We noticed a blog post today discussing the famous 1931 Gerber baby, an image which represented the company for more than 50 years and one that is familiar to many of us. The post, by Amber James, gave the baby’s name – Ann Turner Cook – a closely held secret for more than fifty years.
The reason for the secrecy – Gerber did not want “publicity, because if the baby was identified as a girl, the little boys would feel like they didn’t have representation,” Cook told Oprah: Where are They Now?
According to the Gerber site, the company held a contest in 1928 to find a face to represent a baby food advertising campaign. The artist Dorothy Hope Smith entered the charcoal sketch of the baby and it became so popular that ever since then Gerber has added it to all its packaging and advertising. The identity of the child, however, remained secret until 1978.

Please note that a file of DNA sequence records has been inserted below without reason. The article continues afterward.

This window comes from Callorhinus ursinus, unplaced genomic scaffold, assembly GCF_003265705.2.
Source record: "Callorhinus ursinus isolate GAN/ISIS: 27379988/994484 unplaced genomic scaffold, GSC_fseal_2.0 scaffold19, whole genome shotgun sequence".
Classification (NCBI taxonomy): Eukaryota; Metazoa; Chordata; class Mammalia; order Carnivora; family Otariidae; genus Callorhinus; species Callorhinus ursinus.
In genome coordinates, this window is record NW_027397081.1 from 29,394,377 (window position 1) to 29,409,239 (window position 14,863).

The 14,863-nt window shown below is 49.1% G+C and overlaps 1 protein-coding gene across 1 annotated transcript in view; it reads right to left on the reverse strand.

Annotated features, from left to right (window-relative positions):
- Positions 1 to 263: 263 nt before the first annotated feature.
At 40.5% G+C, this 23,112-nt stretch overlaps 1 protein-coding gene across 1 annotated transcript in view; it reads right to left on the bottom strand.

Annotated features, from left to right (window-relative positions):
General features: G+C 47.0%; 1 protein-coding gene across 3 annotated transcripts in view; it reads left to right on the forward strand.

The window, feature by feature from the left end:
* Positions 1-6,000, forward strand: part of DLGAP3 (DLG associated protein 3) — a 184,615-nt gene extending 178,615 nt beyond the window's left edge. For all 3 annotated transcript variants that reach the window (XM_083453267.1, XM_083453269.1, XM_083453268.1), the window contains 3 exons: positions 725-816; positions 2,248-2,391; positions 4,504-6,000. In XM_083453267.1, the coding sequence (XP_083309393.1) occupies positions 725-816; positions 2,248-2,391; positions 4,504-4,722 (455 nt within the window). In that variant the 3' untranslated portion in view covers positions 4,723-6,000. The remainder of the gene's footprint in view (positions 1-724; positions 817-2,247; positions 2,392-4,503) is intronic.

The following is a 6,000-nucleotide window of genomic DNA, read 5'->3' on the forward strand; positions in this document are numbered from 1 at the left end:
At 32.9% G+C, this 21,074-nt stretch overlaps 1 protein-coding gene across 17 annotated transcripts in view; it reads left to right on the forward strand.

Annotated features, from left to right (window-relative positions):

And, proving that reader comments sometimes provide wonderful information, a Christopher Decatur, wrote in that Dorothy Hope Smith’s husband, Perry Barlow, was the New Yorker cartoonist who drew the image of a father dressed as Santa Claus kissing his wife while holding his son. More than a decade later, Saks Fifth Avenue used the cover for their annual Christmas card and commissioned a song to promote it. That song was “I saw Mommy kissing Santa Claus.”
OK. Now, we’re definitely in a nostalgic mood.